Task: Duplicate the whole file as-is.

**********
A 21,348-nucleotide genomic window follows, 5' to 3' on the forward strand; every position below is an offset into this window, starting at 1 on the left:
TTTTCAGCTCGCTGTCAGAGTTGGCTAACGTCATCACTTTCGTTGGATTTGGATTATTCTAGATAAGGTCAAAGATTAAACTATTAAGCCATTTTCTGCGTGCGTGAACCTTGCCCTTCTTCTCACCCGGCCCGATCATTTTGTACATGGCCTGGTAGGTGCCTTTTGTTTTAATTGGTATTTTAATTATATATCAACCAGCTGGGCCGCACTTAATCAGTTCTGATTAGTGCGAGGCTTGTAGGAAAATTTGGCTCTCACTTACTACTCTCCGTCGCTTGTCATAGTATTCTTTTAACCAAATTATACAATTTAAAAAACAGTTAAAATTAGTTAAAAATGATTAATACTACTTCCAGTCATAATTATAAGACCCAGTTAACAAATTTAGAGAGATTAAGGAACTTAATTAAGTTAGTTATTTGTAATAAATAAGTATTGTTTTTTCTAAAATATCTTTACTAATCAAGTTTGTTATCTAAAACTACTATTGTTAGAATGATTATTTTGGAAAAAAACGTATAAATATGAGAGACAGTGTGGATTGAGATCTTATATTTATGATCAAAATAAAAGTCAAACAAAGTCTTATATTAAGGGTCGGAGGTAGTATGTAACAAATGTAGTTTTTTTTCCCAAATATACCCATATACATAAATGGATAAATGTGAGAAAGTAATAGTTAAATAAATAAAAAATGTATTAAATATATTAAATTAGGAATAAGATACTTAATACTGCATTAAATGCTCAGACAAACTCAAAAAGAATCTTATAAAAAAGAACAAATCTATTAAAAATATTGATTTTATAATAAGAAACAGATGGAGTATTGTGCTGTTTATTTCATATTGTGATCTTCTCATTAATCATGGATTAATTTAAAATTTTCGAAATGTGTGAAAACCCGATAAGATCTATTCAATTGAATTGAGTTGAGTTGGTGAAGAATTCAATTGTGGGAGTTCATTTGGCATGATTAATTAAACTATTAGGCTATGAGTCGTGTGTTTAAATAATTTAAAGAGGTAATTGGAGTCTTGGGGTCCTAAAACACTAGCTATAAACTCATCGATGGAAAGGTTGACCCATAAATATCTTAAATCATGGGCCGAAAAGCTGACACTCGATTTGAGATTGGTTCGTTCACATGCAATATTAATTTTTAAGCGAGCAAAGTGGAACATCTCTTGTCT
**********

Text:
A 21,348-nucleotide genomic window follows, 5' to 3' on the forward strand; every position below is an offset into this window, starting at 1 on the left:
TTTTCAGCTCGCTGTCAGAGTTGGCTAACGTCATCACTTTCGTTGGATTTGGATTATTCTAGATAAGGTCAAAGATTAAACTATTAAGCCATTTTCTGCGTGCGTGAACCTTGCCCTTCTTCTCACCCGGCCCGATCATTTTGTACATGGCCTGGTAGGTGCCTTTTGTTTTAATTGGTATTTTAATTATATATCAACCAGCTGGGCCGCACTTAATCAGTTCTGATTAGTGCGAGGCTTGTAGGAAAATTTGGCTCTCACTTACTACTCTCCGTCGCTTGTCATAGTATTCTTTTAACCAAATTATACAATTTAAAAAACAGTTAAAATTAGTTAAAAATGATTAATACTACTTCCAGTCATAATTATAAGACCCAGTTAACAAATTTAGAGAGATTAAGGAACTTAATTAAGTTAGTTATTTGTAATAAATAAGTATTGTTTTTTCTAAAATATCTTTACTAATCAAGTTTGTTATCTAAAACTACTATTGTTAGAATGATTATTTTGGAAAAAAACGTATAAATATGAGAGACAGTGTGGATTGAGATCTTATATTTATGATCAAAATAAAAGTCAAACAAAGTCTTATATTAAGGGTCGGAGGTAGTATGTAACAAATGTAGTTTTTTTTCCCAAATATACCCATATACATAAATGGATAAATGTGAGAAAGTAATAGTTAAATAAATAAAAAATGTATTAAATATATTAAATTAGGAATAAGATACTTAATACTGCATTAAATGCTCAGACAAACTCAAAAAGAATCTTATAAAAAAGAACAAATCTATTAAAAATATTGATTTTATAATAAGAAACAGATGGAGTATTGTGCTGTTTATTTCATATTGTGATCTTCTCATTAATCATGGATTAATTTAAAATTTTCGAAATGTGTGAAAACCCGATAAGATCTATTCAATTGAATTGAGTTGAGTTGGTGAAGAATTCAATTGTGGGAGTTCATTTGGCATGATTAATTAAACTATTAGGCTATGAGTCGTGTGTTTAAATAATTTAAAGAGGTAATTGGAGTCTTGGGGTCCTAAAACACTAGCTATAAACTCATCGATGGAAAGGTTGACCCATAAATATCTTAAATCATGGGCCGAAAAGCTGACACTCGATTTGAGATTGGTTCGTTCACATGCAATATTAATTTTTAAGCGAGCAAAGTGGAACATCTCTTGTCT